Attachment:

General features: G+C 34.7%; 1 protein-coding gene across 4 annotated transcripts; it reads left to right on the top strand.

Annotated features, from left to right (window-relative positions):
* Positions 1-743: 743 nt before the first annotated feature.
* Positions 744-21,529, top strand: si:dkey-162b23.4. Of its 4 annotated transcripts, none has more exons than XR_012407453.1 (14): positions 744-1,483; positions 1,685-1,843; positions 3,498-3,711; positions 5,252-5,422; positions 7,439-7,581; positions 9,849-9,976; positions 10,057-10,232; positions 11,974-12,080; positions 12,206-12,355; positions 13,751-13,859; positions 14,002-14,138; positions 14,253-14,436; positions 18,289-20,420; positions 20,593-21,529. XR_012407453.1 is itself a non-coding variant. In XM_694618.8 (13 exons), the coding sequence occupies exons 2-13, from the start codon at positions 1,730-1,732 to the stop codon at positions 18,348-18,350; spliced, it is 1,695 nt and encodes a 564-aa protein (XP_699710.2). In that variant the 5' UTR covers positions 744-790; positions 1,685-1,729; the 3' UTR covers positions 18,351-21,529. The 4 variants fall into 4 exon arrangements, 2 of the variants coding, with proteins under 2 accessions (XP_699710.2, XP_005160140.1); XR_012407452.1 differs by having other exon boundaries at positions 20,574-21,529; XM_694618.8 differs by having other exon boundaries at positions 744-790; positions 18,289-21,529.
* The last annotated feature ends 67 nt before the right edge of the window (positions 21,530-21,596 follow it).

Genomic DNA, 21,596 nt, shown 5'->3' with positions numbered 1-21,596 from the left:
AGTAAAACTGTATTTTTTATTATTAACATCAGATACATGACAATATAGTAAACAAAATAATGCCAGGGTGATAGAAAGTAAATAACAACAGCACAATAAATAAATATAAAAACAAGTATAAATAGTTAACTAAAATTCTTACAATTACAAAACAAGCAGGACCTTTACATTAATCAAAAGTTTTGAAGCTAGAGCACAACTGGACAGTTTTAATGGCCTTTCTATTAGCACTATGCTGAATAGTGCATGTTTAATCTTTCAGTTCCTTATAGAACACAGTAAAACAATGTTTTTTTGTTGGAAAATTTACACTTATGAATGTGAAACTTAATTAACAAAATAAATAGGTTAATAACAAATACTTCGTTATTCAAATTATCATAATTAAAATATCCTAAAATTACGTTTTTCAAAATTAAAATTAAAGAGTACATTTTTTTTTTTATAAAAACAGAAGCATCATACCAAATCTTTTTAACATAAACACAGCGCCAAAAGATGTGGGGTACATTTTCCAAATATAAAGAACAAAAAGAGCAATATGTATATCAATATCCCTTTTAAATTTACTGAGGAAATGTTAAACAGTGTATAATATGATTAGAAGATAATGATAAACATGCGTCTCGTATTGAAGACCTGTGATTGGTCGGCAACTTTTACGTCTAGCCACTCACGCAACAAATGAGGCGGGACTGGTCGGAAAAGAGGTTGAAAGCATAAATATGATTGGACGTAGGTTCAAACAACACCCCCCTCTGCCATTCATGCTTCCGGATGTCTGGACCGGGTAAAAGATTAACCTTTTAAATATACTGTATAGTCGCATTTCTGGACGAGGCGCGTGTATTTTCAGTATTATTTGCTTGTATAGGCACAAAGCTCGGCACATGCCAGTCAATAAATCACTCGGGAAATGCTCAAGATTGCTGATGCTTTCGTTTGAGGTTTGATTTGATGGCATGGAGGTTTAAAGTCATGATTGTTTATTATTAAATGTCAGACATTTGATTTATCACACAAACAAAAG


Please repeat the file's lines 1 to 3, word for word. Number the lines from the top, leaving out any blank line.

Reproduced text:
General features: G+C 34.7%; 1 protein-coding gene across 4 annotated transcripts; it reads left to right on the top strand.

Annotated features, from left to right (window-relative positions):
* Positions 1-743: 743 nt before the first annotated feature.